FIG. 2 shows details of one of the optical interfaces 103-105 used in the conventional optical networks shown in FIG. 1. The electrical packet signal from the work station concerned is inputted to a control circuit 200. The control circuit 200 sends a header portion of the electrical packet signal to a fixed wavelength light source 202 having a fixed wavelength of λc and a data portion to a fixed wavelength light source 201 having a fixed wavelength of λi which is unique to each work station. The fixed wavelength light source 202 transmits an optical header signal of the wavelength λc to the time slot which is unique to the work station, while the fixed wavelength light source 201 transmits an optical data signal of the wavelength λi, and these signals are transmitted to the star coupler 106 shown in FIG. 1 through an optical combiner 203. An optical beam splitter 204 transmits to an optical signal receiver 205 an optical signal of the wavelength λc in which a header portion from each of the work stations is time-division-multiplexed from the wavelength multiplexed signal received from the star coupler 106, and transmits to a tunable wavelength filter 206 an optical signal in which a data portion from each of the work stations is wavelength-multiplexed. The control circuit 200 receives from the optical signal receiver 205 the optical header signals from all the work stations, determines which station has transmitted the data portion to which station as a receiver, and controls the tunable wavelength filter 206 in such a way that it selects only the optical signal of the unique wavelength assigned in advance to a work station which has sent out the data designating the work station connected to that tunable wavelength filter. The output optical signal of the tunable wavelength filter 206 is converted to an electrical signal by an optical signal receiver 207 and is transmitted to the corresponding work station.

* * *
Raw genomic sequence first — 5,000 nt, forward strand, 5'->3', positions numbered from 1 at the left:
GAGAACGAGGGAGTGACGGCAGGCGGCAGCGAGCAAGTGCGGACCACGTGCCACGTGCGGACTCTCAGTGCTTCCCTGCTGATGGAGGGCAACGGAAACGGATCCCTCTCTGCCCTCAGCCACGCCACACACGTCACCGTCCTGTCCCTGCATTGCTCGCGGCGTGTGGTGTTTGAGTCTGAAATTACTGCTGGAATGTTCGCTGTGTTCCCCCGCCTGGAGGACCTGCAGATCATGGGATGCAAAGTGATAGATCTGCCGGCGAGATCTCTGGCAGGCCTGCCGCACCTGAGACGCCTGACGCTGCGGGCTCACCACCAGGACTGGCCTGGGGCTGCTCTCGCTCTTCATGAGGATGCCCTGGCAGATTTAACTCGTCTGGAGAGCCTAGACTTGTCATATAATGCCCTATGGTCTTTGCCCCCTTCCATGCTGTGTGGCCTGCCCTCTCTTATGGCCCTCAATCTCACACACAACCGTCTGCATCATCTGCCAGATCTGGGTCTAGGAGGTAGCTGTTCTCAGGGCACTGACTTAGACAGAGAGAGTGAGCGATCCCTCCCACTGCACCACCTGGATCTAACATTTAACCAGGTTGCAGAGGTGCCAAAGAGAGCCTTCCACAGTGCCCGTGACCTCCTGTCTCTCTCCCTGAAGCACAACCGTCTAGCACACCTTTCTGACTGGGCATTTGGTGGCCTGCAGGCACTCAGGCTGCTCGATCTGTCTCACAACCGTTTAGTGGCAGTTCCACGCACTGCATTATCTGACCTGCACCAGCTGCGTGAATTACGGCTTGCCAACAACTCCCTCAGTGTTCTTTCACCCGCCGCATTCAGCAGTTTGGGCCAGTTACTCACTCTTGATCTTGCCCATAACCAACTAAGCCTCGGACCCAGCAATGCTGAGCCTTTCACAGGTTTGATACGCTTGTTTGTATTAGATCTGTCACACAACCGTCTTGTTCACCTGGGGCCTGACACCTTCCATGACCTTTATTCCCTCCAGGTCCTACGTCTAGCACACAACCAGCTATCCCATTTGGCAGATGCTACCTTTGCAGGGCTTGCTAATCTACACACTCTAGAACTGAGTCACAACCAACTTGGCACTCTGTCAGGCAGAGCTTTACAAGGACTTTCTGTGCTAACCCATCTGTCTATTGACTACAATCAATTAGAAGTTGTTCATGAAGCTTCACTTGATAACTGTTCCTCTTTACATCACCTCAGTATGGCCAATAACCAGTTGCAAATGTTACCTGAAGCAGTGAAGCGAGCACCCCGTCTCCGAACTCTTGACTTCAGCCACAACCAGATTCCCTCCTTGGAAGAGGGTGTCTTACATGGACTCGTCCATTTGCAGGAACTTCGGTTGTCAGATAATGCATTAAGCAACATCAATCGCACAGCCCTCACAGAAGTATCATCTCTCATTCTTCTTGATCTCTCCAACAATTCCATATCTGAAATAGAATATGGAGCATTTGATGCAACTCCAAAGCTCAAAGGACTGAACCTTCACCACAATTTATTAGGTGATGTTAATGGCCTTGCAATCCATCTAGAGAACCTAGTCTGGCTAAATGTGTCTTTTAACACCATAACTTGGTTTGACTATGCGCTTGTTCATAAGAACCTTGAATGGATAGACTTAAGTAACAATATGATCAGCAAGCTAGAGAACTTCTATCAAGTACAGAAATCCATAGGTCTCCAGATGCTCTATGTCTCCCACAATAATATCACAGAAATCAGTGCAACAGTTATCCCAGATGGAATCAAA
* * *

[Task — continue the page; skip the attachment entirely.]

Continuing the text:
As above, each work station transmits a data portion of the packet signal at a predetermined wavelength, and the tunable wavelength filter selects the optical signal of the predetermined wavelength, and this enables optical signal communication between any work stations.